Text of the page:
You have to remember that my blog is titled ‘Inside the Mind of a Horror Photographer’ and it’s all coming out now.
I decided tonight that I wanted to watch a Vincent Price classic and chose a House of Wax as I remember it vaguely from my teenage years. The film, which is one of Vincent Price’s greatest in my opinion, is brilliant and had me laughing at the intermission part.
I watched the version made for 3D and the Intermission was so cheesy with a man playing with a small bat with a ball attached to string. He was deliberately aiming it at the camera, purely to show off 3D, but it was also a part of the film where he’s encouraging people to enter the waxworks.
Vincent Price who plays Professor Henry Jarrod, was magnificent in his portrayal of a brilliant wax sculptor who is renowned for creating dummies that look so life like. His business partner suggests burning down the place and splitting the insurance and after a struggle, his museum is burned to the ground destroying all of his wonderful work. Jarrod survives the fire, but he’s severely disfigured and cannot use his hands like previously. He then turns to murder and uses real bodies to create his life like wax dummies.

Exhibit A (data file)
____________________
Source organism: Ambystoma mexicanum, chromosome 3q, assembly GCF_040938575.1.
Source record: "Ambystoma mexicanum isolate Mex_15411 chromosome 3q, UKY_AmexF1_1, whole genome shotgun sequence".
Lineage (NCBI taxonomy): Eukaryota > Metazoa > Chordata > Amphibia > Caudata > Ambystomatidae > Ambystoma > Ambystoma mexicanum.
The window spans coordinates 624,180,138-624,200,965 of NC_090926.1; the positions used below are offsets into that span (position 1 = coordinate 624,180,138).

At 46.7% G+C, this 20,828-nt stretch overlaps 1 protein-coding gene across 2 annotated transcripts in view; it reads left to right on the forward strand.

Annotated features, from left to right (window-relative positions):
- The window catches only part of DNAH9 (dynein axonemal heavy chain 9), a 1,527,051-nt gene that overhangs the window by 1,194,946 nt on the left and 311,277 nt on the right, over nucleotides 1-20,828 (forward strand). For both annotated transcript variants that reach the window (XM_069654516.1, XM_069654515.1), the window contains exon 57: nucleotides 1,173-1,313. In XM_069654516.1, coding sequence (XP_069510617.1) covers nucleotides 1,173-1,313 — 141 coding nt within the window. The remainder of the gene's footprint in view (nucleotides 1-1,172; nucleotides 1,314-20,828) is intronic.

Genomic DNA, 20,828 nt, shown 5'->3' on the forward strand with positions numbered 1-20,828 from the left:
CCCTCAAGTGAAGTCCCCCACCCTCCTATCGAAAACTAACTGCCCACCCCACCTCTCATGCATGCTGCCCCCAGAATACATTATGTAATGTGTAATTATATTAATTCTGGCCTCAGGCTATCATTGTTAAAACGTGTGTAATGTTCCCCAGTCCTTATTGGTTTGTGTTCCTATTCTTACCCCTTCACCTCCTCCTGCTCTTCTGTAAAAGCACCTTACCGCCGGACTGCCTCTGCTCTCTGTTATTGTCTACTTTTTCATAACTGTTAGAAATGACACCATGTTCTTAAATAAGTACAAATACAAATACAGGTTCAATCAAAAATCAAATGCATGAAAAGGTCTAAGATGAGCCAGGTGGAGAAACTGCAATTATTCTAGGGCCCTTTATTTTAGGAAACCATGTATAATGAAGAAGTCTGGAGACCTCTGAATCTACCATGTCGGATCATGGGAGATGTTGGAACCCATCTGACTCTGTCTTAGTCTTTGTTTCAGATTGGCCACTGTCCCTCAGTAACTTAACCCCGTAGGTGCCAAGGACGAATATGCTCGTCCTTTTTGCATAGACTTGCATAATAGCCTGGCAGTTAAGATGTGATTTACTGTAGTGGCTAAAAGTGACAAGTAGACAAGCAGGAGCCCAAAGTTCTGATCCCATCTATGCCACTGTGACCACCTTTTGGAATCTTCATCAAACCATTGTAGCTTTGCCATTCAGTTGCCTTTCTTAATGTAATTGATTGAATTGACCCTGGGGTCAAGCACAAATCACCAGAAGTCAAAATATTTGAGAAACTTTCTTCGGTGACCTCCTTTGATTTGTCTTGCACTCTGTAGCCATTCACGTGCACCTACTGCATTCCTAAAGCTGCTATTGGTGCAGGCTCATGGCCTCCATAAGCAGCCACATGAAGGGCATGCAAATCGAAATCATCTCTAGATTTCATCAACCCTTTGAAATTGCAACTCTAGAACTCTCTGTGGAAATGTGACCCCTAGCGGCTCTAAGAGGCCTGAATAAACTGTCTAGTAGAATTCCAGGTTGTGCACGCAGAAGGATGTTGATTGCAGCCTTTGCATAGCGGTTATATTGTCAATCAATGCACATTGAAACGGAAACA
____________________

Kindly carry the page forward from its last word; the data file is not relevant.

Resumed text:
Revenge is sweet when Jarrod murders his partner and uses his body as a feature in his chamber of horrors and you will have to watch the film to see how the storyline unfolds.
The thing that I find very disturbing are the similarities between Vincent Price’s character, Professor Henry Jarrod and the real life Body Worlds scientist Gunther von Hagens. They both use dead bodies as exhibits and they both wear the same hat.
Have you ever been to one of Gunther von Hagens exhibits?
I have about 5 years ago roughly and I’m still numb to this day. Although people say that it’s for scientific purposes that Hagens does it, I think he does it for art as well. I remember seeing one of his creations, a man standing there with his skin draped over his arm. I was shocked, but I can’t complain as I paid £11 to see it as I was caught up in the curiosity of it all. You can’t tell me that the creation below isn’t art?
Back in the 1950’s when a House of Wax hit the cinema, I bet people never imagined in their wildest dreams that people in the future would pay to marvel at creations made from the bodies of the deceased. It would have been viewed as pure fantasy, but you know different if you’ve ever walked amongst Hagens dead. It’s even more shocking when you visit Hagens website and he has a page all about body donation.
I wonder what Vincent Price would have thought of it?